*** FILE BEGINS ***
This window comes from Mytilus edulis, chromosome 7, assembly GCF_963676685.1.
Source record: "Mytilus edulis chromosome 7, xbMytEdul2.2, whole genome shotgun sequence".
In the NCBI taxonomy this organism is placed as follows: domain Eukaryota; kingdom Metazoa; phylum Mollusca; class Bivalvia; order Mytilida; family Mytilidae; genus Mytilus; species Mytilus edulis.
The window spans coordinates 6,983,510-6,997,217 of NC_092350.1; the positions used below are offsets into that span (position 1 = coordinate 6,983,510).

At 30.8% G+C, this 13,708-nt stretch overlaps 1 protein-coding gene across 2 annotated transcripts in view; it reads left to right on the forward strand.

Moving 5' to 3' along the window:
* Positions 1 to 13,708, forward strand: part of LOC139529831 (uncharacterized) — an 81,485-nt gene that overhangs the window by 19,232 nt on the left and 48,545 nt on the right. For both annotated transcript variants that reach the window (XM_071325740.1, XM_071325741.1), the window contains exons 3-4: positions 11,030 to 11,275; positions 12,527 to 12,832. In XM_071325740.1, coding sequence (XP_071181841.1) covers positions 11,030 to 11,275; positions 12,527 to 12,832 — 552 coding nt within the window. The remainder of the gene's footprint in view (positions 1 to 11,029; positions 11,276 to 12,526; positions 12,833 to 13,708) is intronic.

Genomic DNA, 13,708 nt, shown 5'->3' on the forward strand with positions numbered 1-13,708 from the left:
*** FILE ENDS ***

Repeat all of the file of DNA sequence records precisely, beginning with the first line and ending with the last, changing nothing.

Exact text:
This window comes from Mytilus edulis, chromosome 7, assembly GCF_963676685.1.
Source record: "Mytilus edulis chromosome 7, xbMytEdul2.2, whole genome shotgun sequence".
In the NCBI taxonomy this organism is placed as follows: domain Eukaryota; kingdom Metazoa; phylum Mollusca; class Bivalvia; order Mytilida; family Mytilidae; genus Mytilus; species Mytilus edulis.
The window spans coordinates 6,983,510-6,997,217 of NC_092350.1; the positions used below are offsets into that span (position 1 = coordinate 6,983,510).

At 30.8% G+C, this 13,708-nt stretch overlaps 1 protein-coding gene across 2 annotated transcripts in view; it reads left to right on the forward strand.

Moving 5' to 3' along the window:
* Positions 1 to 13,708, forward strand: part of LOC139529831 (uncharacterized) — an 81,485-nt gene that overhangs the window by 19,232 nt on the left and 48,545 nt on the right. For both annotated transcript variants that reach the window (XM_071325740.1, XM_071325741.1), the window contains exons 3-4: positions 11,030 to 11,275; positions 12,527 to 12,832. In XM_071325740.1, coding sequence (XP_071181841.1) covers positions 11,030 to 11,275; positions 12,527 to 12,832 — 552 coding nt within the window. The remainder of the gene's footprint in view (positions 1 to 11,029; positions 11,276 to 12,526; positions 12,833 to 13,708) is intronic.

Genomic DNA, 13,708 nt, shown 5'->3' on the forward strand with positions numbered 1-13,708 from the left: